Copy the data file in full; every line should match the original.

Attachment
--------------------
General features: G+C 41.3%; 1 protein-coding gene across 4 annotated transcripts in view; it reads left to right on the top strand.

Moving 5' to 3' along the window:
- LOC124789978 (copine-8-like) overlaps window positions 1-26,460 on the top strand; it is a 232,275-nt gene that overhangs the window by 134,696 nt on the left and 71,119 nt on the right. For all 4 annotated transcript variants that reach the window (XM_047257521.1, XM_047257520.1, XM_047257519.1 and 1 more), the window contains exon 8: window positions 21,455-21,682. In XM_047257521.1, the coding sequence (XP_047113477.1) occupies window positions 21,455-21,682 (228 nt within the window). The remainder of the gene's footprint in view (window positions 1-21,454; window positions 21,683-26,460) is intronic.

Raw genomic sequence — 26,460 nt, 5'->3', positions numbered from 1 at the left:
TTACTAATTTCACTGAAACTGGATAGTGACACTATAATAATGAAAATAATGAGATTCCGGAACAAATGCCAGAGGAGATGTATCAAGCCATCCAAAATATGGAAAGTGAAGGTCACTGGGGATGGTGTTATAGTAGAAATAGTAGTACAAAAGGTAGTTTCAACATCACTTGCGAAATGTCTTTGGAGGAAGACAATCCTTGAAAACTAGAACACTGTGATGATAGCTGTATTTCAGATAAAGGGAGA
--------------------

General features: G+C 41.3%; 1 protein-coding gene across 4 annotated transcripts in view; it reads left to right on the top strand.

Moving 5' to 3' along the window:
- LOC124789978 (copine-8-like) overlaps window positions 1-26,460 on the top strand; it is a 232,275-nt gene that overhangs the window by 134,696 nt on the left and 71,119 nt on the right. For all 4 annotated transcript variants that reach the window (XM_047257521.1, XM_047257520.1, XM_047257519.1 and 1 more), the window contains exon 8: window positions 21,455-21,682. In XM_047257521.1, the coding sequence (XP_047113477.1) occupies window positions 21,455-21,682 (228 nt within the window). The remainder of the gene's footprint in view (window positions 1-21,454; window positions 21,683-26,460) is intronic.

Raw genomic sequence — 26,460 nt, 5'->3', positions numbered from 1 at the left:
TTACTAATTTCACTGAAACTGGATAGTGACACTATAATAATGAAAATAATGAGATTCCGGAACAAATGCCAGAGGAGATGTATCAAGCCATCCAAAATATGGAAAGTGAAGGTCACTGGGGATGGTGTTATAGTAGAAATAGTAGTACAAAAGGTAGTTTCAACATCACTTGCGAAATGTCTTTGGAGGAAGACAATCCTTGAAAACTAGAACACTGTGATGATAGCTGTATTTCAGATAAAGGGAGA